Narcissism affects both genders, but it appears to have an especially negative effect on the health of men, according to a study published in the journal PLoS ONE.
"Narcissistic men may be paying a high price in terms of their physical health, in addition to the psychological cost to their relationships," says study co-author Sara Konrath, a University of Michigan psychologist.
Earlier studies have shown that narcissism is becoming more prevalent in American culture - particularly among males. It's characterized by an inflated sense of self-importance, overestimations of uniqueness, and a sense of grandiosity.
For the new study, the researchers examined the role of narcissism and sex on cortisol levels in a sample of more than 100 students. Cortisol, which can be measured through saliva samples, is a widely used indicator of physiological stress. Elevated levels of cortisol can indicate significant health implications, such as increasing the risk of cardiovascular problems.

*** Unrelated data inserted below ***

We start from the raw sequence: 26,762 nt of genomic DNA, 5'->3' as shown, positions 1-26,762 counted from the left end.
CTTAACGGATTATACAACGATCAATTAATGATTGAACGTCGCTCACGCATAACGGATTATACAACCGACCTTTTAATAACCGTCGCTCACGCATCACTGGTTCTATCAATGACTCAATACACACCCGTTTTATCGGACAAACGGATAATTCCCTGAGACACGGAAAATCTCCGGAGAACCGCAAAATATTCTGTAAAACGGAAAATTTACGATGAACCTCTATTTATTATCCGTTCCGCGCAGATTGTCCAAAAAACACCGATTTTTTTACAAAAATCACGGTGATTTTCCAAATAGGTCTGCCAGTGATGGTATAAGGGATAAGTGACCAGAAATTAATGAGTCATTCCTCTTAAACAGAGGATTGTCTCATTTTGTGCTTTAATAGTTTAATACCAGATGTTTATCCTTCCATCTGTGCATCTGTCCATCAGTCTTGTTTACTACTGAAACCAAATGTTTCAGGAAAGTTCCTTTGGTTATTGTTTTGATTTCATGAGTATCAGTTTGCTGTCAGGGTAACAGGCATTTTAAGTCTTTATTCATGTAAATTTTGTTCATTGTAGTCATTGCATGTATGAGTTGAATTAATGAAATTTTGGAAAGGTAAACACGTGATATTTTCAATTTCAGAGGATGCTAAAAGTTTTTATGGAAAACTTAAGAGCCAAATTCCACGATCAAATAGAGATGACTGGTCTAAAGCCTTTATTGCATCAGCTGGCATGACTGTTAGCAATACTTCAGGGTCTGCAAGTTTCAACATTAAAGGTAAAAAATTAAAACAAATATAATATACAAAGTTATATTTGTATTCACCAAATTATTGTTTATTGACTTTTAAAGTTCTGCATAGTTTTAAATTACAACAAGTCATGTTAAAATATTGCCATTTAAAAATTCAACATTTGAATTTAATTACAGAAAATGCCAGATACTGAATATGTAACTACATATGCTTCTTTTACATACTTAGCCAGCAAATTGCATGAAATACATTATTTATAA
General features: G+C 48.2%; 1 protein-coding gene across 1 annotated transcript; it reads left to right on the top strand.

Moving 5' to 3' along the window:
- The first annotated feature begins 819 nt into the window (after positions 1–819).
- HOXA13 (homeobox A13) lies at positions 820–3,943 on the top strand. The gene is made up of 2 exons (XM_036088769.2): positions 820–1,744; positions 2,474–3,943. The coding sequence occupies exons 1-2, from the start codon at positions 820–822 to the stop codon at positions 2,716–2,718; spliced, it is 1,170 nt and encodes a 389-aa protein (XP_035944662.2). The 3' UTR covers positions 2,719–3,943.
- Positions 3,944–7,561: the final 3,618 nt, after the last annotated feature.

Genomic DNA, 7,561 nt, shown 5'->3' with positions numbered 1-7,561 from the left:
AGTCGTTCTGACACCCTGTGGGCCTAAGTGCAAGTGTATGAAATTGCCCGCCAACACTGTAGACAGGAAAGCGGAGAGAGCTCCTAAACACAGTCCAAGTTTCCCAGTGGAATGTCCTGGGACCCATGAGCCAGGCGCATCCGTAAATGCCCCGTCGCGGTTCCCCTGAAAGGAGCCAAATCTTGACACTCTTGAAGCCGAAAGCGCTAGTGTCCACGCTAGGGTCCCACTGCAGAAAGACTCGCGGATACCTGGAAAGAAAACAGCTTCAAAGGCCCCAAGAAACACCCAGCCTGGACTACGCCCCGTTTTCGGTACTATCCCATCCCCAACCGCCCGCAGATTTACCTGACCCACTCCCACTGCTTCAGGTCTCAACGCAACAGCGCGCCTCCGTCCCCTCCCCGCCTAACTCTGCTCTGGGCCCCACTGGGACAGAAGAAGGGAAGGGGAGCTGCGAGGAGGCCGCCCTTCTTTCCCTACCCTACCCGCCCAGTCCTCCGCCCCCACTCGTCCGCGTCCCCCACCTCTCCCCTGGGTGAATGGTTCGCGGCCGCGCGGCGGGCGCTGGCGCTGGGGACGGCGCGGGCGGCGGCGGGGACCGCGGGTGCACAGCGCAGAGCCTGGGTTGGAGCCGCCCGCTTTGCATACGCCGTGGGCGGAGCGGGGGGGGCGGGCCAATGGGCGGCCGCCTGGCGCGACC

To assess participants' narcissism, the researchers then administered a 40-item narcissism questionnaire that measures five different components of the personality trait.
"Even though narcissists have grandiose self-perceptions, they also have fragile views of themselves, and often resort to defensive strategies like aggression when their sense of superiority is threatened," explained co-researcher David Reinhard. "These kinds of coping strategies are linked with increased cardiovascular reactivity to stress and higher blood pressure, so it makes sense that higher levels of maladaptive narcissism would contribute to highly reactive stress response systems and chronically elevated levels of stress."
Interestingly, the researchers found that the most toxic aspects of narcissism were indeed associated with higher cortisol in male participants, but not in females. In fact, unhealthy narcissism was more than twice as large a predictor of cortisol in males as in females.
Why should narcissism affect males differently? "Given societal definitions of masculinity that overlap with narcissism - for example, the belief that men should be arrogant and dominant - men who endorse stereotypically male sex roles and who are also high in narcissism may feel especially stressed," Konrath suggests.
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Source: University of Michigan